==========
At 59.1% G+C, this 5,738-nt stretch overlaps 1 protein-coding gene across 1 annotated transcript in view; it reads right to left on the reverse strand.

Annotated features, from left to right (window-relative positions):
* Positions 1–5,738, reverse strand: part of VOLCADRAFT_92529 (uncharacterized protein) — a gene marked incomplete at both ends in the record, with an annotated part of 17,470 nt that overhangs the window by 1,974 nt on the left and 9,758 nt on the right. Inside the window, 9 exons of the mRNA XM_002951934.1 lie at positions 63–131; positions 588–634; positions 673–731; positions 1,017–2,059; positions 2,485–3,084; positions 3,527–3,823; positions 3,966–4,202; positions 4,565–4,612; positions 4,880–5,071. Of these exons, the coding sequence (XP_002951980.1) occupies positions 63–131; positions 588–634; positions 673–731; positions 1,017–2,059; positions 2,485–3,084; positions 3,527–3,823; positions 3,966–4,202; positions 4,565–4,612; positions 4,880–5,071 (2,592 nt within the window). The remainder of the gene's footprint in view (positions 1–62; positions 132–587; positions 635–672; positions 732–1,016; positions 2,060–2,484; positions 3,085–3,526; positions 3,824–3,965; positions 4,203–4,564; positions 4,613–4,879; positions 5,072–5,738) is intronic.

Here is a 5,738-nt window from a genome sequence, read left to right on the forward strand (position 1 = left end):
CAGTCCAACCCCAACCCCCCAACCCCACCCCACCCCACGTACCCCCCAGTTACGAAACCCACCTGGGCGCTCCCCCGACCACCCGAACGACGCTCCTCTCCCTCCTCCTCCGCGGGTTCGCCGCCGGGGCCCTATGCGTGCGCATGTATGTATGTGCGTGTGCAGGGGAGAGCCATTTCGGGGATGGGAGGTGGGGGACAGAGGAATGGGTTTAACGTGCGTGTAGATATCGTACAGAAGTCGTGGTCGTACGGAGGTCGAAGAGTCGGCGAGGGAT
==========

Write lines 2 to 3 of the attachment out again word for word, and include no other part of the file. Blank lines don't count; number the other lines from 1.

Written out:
Annotated features, from left to right (window-relative positions):
* Positions 1–5,738, reverse strand: part of VOLCADRAFT_92529 (uncharacterized protein) — a gene marked incomplete at both ends in the record, with an annotated part of 17,470 nt that overhangs the window by 1,974 nt on the left and 9,758 nt on the right. Inside the window, 9 exons of the mRNA XM_002951934.1 lie at positions 63–131; positions 588–634; positions 673–731; positions 1,017–2,059; positions 2,485–3,084; positions 3,527–3,823; positions 3,966–4,202; positions 4,565–4,612; positions 4,880–5,071. Of these exons, the coding sequence (XP_002951980.1) occupies positions 63–131; positions 588–634; positions 673–731; positions 1,017–2,059; positions 2,485–3,084; positions 3,527–3,823; positions 3,966–4,202; positions 4,565–4,612; positions 4,880–5,071 (2,592 nt within the window). The remainder of the gene's footprint in view (positions 1–62; positions 132–587; positions 635–672; positions 732–1,016; positions 2,060–2,484; positions 3,085–3,526; positions 3,824–3,965; positions 4,203–4,564; positions 4,613–4,879; positions 5,072–5,738) is intronic.